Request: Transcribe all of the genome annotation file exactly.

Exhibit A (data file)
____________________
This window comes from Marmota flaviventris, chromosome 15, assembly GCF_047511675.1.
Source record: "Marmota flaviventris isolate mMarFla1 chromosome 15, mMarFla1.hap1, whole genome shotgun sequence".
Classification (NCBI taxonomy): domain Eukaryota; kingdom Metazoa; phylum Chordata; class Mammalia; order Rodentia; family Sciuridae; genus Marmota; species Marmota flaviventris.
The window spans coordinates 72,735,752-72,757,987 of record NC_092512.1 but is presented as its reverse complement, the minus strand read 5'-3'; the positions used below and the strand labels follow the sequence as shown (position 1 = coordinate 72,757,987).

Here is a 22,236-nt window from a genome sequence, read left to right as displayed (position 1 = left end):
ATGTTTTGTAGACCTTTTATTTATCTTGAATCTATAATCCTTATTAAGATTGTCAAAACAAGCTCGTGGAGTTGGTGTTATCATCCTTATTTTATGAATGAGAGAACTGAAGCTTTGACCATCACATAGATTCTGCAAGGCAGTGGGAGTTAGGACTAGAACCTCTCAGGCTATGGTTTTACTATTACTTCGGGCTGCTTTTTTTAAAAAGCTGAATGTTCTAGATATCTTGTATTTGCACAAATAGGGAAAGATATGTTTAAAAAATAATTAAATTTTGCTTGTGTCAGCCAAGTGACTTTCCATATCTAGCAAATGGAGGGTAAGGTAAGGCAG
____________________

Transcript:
This window comes from Marmota flaviventris, chromosome 15, assembly GCF_047511675.1.
Source record: "Marmota flaviventris isolate mMarFla1 chromosome 15, mMarFla1.hap1, whole genome shotgun sequence".
Classification (NCBI taxonomy): domain Eukaryota; kingdom Metazoa; phylum Chordata; class Mammalia; order Rodentia; family Sciuridae; genus Marmota; species Marmota flaviventris.
The window spans coordinates 72,735,752-72,757,987 of record NC_092512.1 but is presented as its reverse complement, the minus strand read 5'-3'; the positions used below and the strand labels follow the sequence as shown (position 1 = coordinate 72,757,987).

Here is a 22,236-nt window from a genome sequence, read left to right as displayed (position 1 = left end):
ATGTTTTGTAGACCTTTTATTTATCTTGAATCTATAATCCTTATTAAGATTGTCAAAACAAGCTCGTGGAGTTGGTGTTATCATCCTTATTTTATGAATGAGAGAACTGAAGCTTTGACCATCACATAGATTCTGCAAGGCAGTGGGAGTTAGGACTAGAACCTCTCAGGCTATGGTTTTACTATTACTTCGGGCTGCTTTTTTTAAAAAGCTGAATGTTCTAGATATCTTGTATTTGCACAAATAGGGAAAGATATGTTTAAAAAATAATTAAATTTTGCTTGTGTCAGCCAAGTGACTTTCCATATCTAGCAAATGGAGGGTAAGGTAAGGCAG